Zika Virus: A Proactive Approach

September 13th, 2016

For the first time in 2015, cases of Zika virus infection emerged in the Americas and the Caribbean. In the past, Zika virus historically had only been found in Africa, Southeast Asia and the Pacific Islands. The virus, named for its discovery in the Zika Forest in Uganda in 1947, poses an ongoing risk to employers and employees alike.

Zika virus is primarily spread through the bites of infected mosquitoes. Mosquitoes can become infected when they bite an infected person and can then spread the virus to other people they subsequently bite. In Zika-affected areas, it’s crucial to protect yourself and others from possible exposure by always taking steps to prevent and avoid mosquito bites. There’s no vaccine to prevent Zika virus and there’s no specific treatment for individuals who become infected.

Global companies, and companies who have boots in the ground internationally, should take special precaution with employees. It’s important to understand that women who are pregnant are at a higher risk with Zika virus. Employers should carefully communicate this specific risk to everyone and be sure to not discriminate. In addition, employers can’t require a medical test to see if employees who recently traveled to affected regions have the virus. Medical tests can only be required if there’s an imposed threat on the workplace – Zika virus has not become a threat at this point.

According to the CDC, people typically infected with Zika virus won’t have symptoms or will only have mild symptoms.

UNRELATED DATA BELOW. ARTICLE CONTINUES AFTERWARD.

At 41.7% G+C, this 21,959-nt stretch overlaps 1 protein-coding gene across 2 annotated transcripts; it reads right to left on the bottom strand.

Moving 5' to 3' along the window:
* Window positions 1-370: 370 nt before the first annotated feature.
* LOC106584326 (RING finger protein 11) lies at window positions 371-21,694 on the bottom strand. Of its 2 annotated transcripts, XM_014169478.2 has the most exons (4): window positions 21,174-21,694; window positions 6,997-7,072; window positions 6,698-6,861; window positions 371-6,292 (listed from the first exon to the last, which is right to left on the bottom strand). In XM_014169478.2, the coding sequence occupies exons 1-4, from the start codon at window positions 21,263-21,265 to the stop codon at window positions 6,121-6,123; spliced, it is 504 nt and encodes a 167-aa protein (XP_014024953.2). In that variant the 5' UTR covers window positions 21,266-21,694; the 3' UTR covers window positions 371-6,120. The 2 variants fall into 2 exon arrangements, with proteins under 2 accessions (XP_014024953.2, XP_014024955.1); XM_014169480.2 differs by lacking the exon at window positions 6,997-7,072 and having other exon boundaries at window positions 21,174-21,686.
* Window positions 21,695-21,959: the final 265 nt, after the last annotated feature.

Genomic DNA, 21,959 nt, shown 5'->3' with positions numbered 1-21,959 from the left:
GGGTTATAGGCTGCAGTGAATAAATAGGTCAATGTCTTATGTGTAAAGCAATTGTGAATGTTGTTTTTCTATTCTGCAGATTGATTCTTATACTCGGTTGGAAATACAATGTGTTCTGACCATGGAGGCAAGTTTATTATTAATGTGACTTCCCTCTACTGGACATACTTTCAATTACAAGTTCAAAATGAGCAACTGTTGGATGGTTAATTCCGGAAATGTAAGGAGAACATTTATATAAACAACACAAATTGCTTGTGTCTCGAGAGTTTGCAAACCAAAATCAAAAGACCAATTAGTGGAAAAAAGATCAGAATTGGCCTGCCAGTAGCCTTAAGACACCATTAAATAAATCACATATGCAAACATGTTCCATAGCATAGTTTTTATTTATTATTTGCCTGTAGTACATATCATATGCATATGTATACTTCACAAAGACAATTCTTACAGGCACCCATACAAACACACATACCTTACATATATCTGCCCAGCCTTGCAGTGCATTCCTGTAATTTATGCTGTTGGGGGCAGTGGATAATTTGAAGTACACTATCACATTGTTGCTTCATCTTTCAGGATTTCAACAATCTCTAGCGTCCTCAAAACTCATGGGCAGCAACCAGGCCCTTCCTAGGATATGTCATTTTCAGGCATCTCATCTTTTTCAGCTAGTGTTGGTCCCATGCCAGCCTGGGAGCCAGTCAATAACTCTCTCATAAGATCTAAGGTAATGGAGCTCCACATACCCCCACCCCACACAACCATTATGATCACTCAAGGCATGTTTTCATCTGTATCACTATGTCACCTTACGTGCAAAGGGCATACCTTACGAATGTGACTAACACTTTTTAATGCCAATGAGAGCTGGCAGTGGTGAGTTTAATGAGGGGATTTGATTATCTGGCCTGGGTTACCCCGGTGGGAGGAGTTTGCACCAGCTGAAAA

The most common symptoms of Zika are:

  • Fever
  • Rash
  • Joint pain
  • Conjunctivitis (red eyes)

Other symptoms include:

  • Muscle pain
  • Headache

Zika is usually mild with symptoms lasting for several days to a week. People usually don’t get sick enough to go to the hospital, and they very rarely die of Zika. For this reason, many people might not realize they have been infected. Symptoms of Zika are similar to other viruses spread through mosquito bites, like dengue and chikungunya.

As an employer, you should be doing the following to take a proactive approach against Zika virus:

  • Ensure that supervisors, and all potentially exposed workers, are aware of the symptoms of Zika.
  • Train workers to seek medical evaluation if they develop symptoms of Zika.
  • Ensure that workers receive prompt and appropriate medical evaluation and follow-up after suspected exposure to Zika virus. If the exposure falls under OSHA’s BBP standard (29 CFR 1910.1030), employers must comply with medical evaluation and follow-up requirements in the standard.
  • Consider options for granting sick leave during the infectious period. The CDC’s website has a great outline on tips for employers and employees during the first week of Zika virus illness.

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